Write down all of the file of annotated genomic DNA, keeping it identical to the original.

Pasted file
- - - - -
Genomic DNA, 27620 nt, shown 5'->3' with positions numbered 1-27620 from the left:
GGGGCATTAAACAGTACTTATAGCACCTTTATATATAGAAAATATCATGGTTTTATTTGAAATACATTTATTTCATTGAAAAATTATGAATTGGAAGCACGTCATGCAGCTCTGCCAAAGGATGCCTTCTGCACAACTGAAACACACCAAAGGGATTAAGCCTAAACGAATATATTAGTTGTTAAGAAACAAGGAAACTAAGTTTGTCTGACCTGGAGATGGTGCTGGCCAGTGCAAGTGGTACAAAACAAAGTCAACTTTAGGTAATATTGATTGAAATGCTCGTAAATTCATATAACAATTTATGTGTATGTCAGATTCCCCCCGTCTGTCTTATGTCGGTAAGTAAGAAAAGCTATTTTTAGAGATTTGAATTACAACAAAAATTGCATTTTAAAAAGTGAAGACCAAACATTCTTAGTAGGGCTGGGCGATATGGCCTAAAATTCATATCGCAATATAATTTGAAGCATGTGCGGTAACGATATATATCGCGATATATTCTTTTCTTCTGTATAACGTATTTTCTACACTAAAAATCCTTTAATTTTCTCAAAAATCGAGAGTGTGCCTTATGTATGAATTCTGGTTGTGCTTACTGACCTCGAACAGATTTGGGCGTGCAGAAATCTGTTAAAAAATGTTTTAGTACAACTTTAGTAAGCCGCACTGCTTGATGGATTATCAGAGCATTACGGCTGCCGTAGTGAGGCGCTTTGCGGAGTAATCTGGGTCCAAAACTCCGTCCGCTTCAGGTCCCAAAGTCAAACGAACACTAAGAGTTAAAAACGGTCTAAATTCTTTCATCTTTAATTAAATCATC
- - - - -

Genomic DNA, 27620 nt, shown 5'->3' with positions numbered 1-27620 from the left:
GGGGCATTAAACAGTACTTATAGCACCTTTATATATAGAAAATATCATGGTTTTATTTGAAATACATTTATTTCATTGAAAAATTATGAATTGGAAGCACGTCATGCAGCTCTGCCAAAGGATGCCTTCTGCACAACTGAAACACACCAAAGGGATTAAGCCTAAACGAATATATTAGTTGTTAAGAAACAAGGAAACTAAGTTTGTCTGACCTGGAGATGGTGCTGGCCAGTGCAAGTGGTACAAAACAAAGTCAACTTTAGGTAATATTGATTGAAATGCTCGTAAATTCATATAACAATTTATGTGTATGTCAGATTCCCCCCGTCTGTCTTATGTCGGTAAGTAAGAAAAGCTATTTTTAGAGATTTGAATTACAACAAAAATTGCATTTTAAAAAGTGAAGACCAAACATTCTTAGTAGGGCTGGGCGATATGGCCTAAAATTCATATCGCAATATAATTTGAAGCATGTGCGGTAACGATATATATCGCGATATATTCTTTTCTTCTGTATAACGTATTTTCTACACTAAAAATCCTTTAATTTTCTCAAAAATCGAGAGTGTGCCTTATGTATGAATTCTGGTTGTGCTTACTGACCTCGAACAGATTTGGGCGTGCAGAAATCTGTTAAAAAATGTTTTAGTACAACTTTAGTAAGCCGCACTGCTTGATGGATTATCAGAGCATTACGGCTGCCGTAGTGAGGCGCTTTGCGGAGTAATCTGGGTCCAAAACTCCGTCCGCTTCAGGTCCCAAAGTCAAACGAACACTAAGAGTTAAAAACGGTCTAAATTCTTTCATCTTTAATTAAATCATC